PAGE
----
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  • Three Ethnographies of Escape via Pyramid Schemes
  • David Stoll
Peter S. Cahn, Direct Sales and Direct Faith in Latin America. Basingstoke: Palgrave Macmillan, 2011. 206 pp.
Julie V. Chu, Cosmologies of Credit: Transnational Mobility and the Politics of Destination in China. Durham: Duke University Press, 2010. 360 pp.
Charles Piot. Nostalgia for the Future: West Africa After the Cold War. Chicago: University of Chicago Press, 2010. 216 pp.

Anthropologists have long considered it our duty to explain and defend people who are culturally different from us. This agenda has not been treated kindly by the pace of capitalist transformation. Increasingly, we find ourselves in the position of studying, explaining, and defending people who want to be like us—or at least who want to run around in the same expensive gear that we do. Similar to ourselves, such folk do not wish to be captive to their own cultural traditions. Similar to ourselves, they regard their progenitors as old-fashioned. Worse, their model of improvement is usually the kind of mass consumerism pioneered by North America and Europe. They seem less interested in reproducing their cultural heritage than escaping it. They wish to join the festival of borrowing and splurging which, via global warming, is cooking us off the planet. But they are less worried than we are because they have been captured by hopeful [End Page 277] narratives about how they will be rescued by God, the US, or health food.

Such people…is it still our anthropological duty to defend them? Or in their desire to imitate our own privileged selves, have they just become the latest crop of opportunists? With such questions in mind, let us turn to three ethnographies which carry on the professional credo against mounting odds, but not at the cost of candor. First, the redemptive power of health food—in particular, vitamins. The idea that people can improve their health by consuming large amounts of vitamins dates to 19th century Anglo-Protestant America and its firm belief in science, salesmanship, and self-improvement. Nowadays such nostrums find their most enthusiastic welcome in Mexico where they are propagated by an enterprise called Omnilife Vitamins. And they give good results, for some people at least. In the city of Morelia, an Omnilife wholesaler named Luisa has a higher monthly income than the anthropologist telling her story in Direct Sales and Direct Faith in Latin America (Cahn 2011).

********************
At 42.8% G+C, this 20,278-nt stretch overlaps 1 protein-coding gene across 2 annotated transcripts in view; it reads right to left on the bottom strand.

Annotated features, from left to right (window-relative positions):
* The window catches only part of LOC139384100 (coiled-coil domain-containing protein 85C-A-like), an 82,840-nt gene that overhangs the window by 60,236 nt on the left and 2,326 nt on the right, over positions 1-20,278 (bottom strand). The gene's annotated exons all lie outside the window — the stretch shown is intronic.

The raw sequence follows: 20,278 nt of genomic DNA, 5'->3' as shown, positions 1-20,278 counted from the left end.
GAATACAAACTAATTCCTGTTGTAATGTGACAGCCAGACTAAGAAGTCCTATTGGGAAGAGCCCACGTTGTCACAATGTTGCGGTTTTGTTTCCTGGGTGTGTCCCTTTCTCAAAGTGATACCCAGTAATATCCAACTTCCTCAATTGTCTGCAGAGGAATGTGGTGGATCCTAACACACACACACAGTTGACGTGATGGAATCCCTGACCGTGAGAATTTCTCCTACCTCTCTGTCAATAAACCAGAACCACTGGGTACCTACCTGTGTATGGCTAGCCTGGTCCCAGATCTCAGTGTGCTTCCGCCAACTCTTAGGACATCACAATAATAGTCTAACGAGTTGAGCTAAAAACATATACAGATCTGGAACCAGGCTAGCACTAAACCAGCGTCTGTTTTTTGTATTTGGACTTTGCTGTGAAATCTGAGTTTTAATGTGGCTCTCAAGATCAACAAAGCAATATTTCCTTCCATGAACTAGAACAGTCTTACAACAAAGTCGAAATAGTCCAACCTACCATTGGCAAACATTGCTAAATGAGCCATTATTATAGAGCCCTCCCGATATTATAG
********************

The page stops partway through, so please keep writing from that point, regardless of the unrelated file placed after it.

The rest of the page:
Peter Cahn is a student of religion who lately has been applying himself to the religion of capitalism. As he once remarked to me, “capitalism is always magic,” and nowhere is this more evident than in multi-level marketing, the legal version of a pyramid scheme. The genius of multi-level marketing is that the sales force receives a commission, not just for each unit sold, but also for the “downline”—the new tiers of sellers whom the sales force recruits and from whom they also receive a commission for every unit sold. And so the founders of these schemes become evangelists for the boundless possibilities of exponential growth: “The beauty of this system,” Cahn quotes an Amway distributor, “is that you could run hickory nuts through it and it would still work” (2011:51).

In loving detail, Cahn chronicles how Omnilife has become one of the most visible multi-level marketing schemes in Mexico. Its products include a brain supplement called Optimus which treats epilepsy and boosts children’s scholastic performance; Tequilife which helps alcoholics overcome addiction; Fem which removes cysts; and OmniPlus which helps HIV+ victims fight off AIDS. Such claims go unchallenged in Mexico, and just about everywhere else, because lobbyists have persuaded governments that vitamins should be classified as nutritional supplements rather than medicines. In a nutritional evaluation of 500 vitamin supplements, Cahn notes, Omni IV came in dead last.

Most Omnilife products come in the form of powders which purchasers mix in water and consume in whatever strength, combination, and [End Page 278] frequency strikes their fancy. Some shoot the conconctions into their veins. Omnilife distributors tell stories of miraculous cures in which their elixirs disgorge tumors through body openings. The company argues that its supplements always make you healthier because, if you...


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pp. 277-285
Launched on MUSE
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